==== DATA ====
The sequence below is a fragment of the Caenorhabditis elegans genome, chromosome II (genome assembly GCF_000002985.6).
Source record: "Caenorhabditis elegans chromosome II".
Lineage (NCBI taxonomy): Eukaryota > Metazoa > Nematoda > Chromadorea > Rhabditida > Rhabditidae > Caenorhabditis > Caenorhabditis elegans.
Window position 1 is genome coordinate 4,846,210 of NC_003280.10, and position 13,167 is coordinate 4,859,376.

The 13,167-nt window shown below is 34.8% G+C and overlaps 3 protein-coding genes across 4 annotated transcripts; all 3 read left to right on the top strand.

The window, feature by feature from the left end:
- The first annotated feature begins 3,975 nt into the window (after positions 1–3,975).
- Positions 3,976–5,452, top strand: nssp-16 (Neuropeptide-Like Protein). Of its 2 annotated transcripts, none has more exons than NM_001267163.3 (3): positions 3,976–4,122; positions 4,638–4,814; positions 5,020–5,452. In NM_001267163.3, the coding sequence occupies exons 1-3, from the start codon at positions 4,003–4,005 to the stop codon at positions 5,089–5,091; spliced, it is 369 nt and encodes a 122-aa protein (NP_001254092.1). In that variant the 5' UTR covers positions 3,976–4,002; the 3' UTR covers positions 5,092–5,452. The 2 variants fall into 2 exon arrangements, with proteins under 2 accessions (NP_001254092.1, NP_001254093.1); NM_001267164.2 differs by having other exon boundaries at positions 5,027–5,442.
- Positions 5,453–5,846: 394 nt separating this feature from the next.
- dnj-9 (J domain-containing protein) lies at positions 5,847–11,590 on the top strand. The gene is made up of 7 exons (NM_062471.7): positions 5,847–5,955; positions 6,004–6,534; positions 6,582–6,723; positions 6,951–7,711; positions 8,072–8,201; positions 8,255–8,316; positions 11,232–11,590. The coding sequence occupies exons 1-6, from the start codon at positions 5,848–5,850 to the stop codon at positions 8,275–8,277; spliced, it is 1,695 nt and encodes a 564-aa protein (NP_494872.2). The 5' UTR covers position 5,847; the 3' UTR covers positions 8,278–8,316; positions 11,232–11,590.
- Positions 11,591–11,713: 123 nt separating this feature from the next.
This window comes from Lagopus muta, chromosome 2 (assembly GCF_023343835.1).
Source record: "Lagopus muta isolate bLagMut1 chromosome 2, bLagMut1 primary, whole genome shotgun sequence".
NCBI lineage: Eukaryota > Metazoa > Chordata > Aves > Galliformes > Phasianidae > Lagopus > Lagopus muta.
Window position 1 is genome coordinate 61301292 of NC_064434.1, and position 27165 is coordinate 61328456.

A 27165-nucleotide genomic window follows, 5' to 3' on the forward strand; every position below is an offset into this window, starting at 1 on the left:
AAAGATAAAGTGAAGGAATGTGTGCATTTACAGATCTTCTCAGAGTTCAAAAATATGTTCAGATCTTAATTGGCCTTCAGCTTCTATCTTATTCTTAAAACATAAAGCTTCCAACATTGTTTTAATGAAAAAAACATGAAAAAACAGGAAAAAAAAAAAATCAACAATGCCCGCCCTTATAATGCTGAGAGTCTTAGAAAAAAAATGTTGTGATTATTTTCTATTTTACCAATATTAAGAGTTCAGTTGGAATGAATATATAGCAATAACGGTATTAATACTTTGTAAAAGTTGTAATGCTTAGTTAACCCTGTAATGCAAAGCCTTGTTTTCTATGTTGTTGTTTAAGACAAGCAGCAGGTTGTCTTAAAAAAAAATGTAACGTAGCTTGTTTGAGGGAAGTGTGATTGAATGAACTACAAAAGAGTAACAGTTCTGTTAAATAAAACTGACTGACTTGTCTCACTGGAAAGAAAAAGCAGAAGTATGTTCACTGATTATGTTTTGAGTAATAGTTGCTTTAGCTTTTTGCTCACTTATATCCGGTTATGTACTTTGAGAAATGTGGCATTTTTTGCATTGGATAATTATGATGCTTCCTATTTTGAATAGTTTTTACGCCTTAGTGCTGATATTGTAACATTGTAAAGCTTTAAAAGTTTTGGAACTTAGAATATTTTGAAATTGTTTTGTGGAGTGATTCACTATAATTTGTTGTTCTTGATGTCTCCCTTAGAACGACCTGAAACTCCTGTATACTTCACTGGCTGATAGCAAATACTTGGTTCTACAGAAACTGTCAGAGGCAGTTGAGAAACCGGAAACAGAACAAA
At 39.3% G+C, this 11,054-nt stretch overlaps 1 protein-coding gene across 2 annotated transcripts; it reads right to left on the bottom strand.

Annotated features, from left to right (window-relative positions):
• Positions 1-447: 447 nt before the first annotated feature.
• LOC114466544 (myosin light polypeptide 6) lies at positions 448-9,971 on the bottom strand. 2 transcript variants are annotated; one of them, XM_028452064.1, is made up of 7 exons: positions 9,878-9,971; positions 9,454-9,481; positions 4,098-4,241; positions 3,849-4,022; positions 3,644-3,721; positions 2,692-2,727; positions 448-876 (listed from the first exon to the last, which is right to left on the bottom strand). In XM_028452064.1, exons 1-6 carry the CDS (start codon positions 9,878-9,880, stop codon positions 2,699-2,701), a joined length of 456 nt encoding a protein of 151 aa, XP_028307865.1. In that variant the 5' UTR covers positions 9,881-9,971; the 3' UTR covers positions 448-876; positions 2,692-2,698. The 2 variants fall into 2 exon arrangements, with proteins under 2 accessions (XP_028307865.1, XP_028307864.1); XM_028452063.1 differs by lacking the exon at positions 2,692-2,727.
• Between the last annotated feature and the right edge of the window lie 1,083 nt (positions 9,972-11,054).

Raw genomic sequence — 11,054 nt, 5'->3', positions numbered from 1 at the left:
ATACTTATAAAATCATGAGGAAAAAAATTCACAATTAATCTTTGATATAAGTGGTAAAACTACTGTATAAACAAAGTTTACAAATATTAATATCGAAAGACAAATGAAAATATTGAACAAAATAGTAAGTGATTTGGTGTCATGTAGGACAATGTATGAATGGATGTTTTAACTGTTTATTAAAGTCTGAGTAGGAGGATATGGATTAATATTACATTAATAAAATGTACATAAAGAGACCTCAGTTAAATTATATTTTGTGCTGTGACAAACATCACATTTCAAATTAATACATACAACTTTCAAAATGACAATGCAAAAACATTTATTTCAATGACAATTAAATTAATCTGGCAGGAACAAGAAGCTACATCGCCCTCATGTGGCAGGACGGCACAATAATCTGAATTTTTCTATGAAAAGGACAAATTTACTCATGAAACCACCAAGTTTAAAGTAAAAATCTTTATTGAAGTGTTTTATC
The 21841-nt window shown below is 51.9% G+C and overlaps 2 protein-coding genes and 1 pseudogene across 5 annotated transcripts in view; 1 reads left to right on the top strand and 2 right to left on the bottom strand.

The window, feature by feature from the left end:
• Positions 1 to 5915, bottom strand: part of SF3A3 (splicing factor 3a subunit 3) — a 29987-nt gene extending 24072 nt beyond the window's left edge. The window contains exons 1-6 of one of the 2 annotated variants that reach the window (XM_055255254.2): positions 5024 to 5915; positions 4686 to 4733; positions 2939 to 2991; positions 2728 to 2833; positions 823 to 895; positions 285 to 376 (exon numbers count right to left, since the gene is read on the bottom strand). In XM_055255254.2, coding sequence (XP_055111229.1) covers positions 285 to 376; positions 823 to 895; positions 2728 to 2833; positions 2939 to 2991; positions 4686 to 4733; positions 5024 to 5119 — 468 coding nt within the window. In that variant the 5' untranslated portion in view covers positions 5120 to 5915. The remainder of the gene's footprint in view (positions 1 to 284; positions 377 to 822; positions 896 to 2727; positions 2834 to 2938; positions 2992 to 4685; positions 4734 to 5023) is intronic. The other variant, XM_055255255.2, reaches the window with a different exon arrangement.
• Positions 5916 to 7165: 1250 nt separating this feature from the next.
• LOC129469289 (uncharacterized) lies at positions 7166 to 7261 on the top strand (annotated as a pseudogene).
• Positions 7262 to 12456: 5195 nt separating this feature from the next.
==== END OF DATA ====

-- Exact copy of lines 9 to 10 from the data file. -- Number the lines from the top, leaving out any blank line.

- Positions 5,453–5,846: 394 nt separating this feature from the next.
- dnj-9 (J domain-containing protein) lies at positions 5,847–11,590 on the top strand. The gene is made up of 7 exons (NM_062471.7): positions 5,847–5,955; positions 6,004–6,534; positions 6,582–6,723; positions 6,951–7,711; positions 8,072–8,201; positions 8,255–8,316; positions 11,232–11,590. The coding sequence occupies exons 1-6, from the start codon at positions 5,848–5,850 to the stop codon at positions 8,275–8,277; spliced, it is 1,695 nt and encodes a 564-aa protein (NP_494872.2). The 5' UTR covers position 5,847; the 3' UTR covers positions 8,278–8,316; positions 11,232–11,590.